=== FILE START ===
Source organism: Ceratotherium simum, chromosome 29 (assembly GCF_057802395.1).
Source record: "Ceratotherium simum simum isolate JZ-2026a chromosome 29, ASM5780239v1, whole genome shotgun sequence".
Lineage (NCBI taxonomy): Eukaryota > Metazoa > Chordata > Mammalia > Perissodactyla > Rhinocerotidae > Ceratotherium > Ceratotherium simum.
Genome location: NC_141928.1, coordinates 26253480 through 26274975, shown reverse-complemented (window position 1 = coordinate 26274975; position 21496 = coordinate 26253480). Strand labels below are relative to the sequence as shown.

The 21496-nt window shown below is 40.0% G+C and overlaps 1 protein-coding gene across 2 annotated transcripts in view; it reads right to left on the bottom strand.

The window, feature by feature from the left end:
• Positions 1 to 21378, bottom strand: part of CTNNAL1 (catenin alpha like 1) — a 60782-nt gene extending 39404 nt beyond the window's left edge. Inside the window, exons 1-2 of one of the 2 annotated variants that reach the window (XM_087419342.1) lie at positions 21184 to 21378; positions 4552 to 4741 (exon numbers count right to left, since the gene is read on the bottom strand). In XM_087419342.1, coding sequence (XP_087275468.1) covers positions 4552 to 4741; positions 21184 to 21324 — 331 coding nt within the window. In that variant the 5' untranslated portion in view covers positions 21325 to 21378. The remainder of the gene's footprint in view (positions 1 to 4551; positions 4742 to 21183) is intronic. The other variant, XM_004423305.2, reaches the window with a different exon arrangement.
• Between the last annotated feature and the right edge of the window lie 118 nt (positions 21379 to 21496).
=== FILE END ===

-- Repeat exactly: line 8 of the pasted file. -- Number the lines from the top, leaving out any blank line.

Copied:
• Between the last annotated feature and the right edge of the window lie 118 nt (positions 21379 to 21496).